Funny that Marshall brought that up; it's the first justification of such a big deal. Alexander Ovechkin is a true point producing machine. Consider his rookie season in 2005-2006. In an NHL coming off a locked-out season with a whole bunch of new rules, Ovechkin came over from Dynamo Moscow (13 G, 13 A in 37 games) and made a big statement. 426 shots, an average of 21:37 of ice time a night, 172 hits, 69 takeaways, and finished third in the league in scoring with 52 goals and 54 assists. That's his rookie season not just in the NHL, but in North America! I mean, sure, Joe Juneau had a great first year; but Ovechkin showed he was a special player from the start - at his rawest in the NHL level. Scoring a ton of goals and putting up a lot of points for a team where the second best scorer was current Devil Dainus Zubrus, who had a mere 23 goals and 34 assists. Yes, Ovechkin as a rookie had 1.85 times the point as his closest teammate.

OK, I will concede he hit the sophomore slump in the next season. He only finished with 46 goals and 46 assists, good enough for only the thirteenth highest scorer in the league that season. He still led the team in goals, assists, shots (only 392), takeaways (only 67), and hits (only 187). His downturn of a performance is still a season that forwards would dream of having. That's only a sophomore slump for a player of Ovechkin's calibur.

Now look at what he's been doing this season. He's currently tied for second in the league with 32 goals and he's on pace for somewhere between 58-62 goals. He still currently leads his team with hits (116), takeaways (41), and shots (229). Ovechkin is no longer the leader in assists on his team and it's why he's only tied for ninth in scoring with 32 goals and 20 assists. Nevertheless, Ovechkin isn't regressing at any point. Aside from assists, he's on pace to break his career high in goals while getting more hits, takeaways, and shots on net. He's still going after the puck, skating really hard almost every shaft, and firing it in while lighting people up - there's no indication he's slowing down at all either. Ovechkin is proving not only to be a complete player but a complete player who is improving, if his stats are anything to go by. Statistically, one could say likely going to become a perennial 50+ goal, 100+ point scorer - except he's already done that once and he's going to do it again and likely many more times before he hits the end of this contract.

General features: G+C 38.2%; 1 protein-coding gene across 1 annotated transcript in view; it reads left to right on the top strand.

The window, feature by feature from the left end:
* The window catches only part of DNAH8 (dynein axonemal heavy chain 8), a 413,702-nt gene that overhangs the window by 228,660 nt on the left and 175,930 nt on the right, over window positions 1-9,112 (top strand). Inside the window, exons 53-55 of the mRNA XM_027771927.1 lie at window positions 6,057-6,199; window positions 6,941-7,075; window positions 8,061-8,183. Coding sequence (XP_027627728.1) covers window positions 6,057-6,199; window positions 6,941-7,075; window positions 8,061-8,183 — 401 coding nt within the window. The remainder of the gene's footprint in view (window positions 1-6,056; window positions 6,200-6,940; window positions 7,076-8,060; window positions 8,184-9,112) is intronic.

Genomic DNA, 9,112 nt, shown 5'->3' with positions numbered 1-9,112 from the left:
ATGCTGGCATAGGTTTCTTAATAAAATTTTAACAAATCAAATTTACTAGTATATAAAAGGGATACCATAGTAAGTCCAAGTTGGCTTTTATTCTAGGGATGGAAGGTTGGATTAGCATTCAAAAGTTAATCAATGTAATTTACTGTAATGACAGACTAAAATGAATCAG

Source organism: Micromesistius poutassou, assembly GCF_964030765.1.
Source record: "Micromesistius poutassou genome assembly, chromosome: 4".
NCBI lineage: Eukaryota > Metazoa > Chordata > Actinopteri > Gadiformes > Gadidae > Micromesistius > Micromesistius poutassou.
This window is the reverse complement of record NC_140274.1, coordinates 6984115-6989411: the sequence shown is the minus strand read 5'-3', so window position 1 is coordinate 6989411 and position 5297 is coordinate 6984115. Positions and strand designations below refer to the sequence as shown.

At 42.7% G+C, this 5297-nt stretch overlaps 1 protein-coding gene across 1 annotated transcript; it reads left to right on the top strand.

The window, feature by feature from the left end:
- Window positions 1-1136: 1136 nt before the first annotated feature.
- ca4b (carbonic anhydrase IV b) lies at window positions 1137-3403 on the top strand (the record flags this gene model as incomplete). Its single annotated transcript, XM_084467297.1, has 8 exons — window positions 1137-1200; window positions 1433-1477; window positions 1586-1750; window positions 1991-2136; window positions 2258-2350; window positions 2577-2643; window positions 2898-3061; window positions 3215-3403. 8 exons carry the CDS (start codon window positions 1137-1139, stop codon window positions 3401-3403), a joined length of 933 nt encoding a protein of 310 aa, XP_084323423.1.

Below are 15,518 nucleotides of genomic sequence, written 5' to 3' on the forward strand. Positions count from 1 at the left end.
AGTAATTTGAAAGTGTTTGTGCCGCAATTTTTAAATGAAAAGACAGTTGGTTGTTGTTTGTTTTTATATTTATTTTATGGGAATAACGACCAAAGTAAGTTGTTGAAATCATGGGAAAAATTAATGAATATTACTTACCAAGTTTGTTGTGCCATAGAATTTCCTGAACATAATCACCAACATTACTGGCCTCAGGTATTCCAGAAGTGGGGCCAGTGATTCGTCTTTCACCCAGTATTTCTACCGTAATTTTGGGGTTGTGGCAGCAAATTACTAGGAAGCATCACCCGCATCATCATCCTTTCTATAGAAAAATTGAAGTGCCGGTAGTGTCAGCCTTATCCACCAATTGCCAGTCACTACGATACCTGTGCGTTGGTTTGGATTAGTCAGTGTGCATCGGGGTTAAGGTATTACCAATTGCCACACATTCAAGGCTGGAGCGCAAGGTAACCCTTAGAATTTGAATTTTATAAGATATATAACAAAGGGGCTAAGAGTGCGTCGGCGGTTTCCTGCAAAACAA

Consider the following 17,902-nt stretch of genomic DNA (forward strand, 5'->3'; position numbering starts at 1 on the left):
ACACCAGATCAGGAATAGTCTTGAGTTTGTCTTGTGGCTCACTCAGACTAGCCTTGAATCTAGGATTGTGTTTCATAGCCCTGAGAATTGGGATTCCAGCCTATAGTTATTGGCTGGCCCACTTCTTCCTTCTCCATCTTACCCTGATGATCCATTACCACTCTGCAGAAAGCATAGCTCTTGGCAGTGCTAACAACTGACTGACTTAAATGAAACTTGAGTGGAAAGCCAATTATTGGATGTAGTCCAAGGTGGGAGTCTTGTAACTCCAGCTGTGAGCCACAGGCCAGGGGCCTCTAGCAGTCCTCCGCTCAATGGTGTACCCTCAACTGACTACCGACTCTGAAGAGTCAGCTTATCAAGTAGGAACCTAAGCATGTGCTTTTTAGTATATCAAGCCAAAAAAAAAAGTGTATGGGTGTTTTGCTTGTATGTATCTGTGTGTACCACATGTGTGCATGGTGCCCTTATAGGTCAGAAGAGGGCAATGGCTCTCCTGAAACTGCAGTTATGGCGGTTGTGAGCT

Given how scoring can be at a premium at times, especially for a team that hasn't had a true star in a long while, I can understand a 50-60 goalscorer who will compete like mad for the puck alone is close to being worth $9.5 million/year. Look at it from this angle, if the Rangers are going to hand Scott Gomez - a guy who had not and will not touch Ovechkin's numbers outside of assists - $10 million this year; I think the market clearly justifies Ovechkin's big payday.

Everyone in the NHL knows this and rather than rolling the dice and allowing other teams to throw an offer sheet his way, the Capitals threw a ton of money at him. And he's worth every cent because he's been spectacular, he's only going to get better, he's going to continue force scorekeepers writing in Ovechkin's name, and he's going to remain hungry. Don't think so? Before tonight's games, the Capitals are 18-20-5, sitting fourth in the Southeast division and 7 points behind the division leaders. It's only January, there's no reason the Capitals can't make some noise and make a push for one of the final playoff spots. Even if they come up short, they won't be doormats. I don't think for a second that Ovechkin doesn't know the situation, I fully expect him to do his damnedest to get them into the playoffs - extension or no extension. And once the Capitals become a regular playoff team - and they will - I don't think the contract will quell Ovechkin's desire to turn Washington into champions. It's been there from season 1, where he wanted to prove he's one of the best in the world and did just that.

Short of injuries, Ovechkin will continue being a fantastically special player and a goal/point machine. Faulk was right, he's going to be scoring a hell of a lot more goals.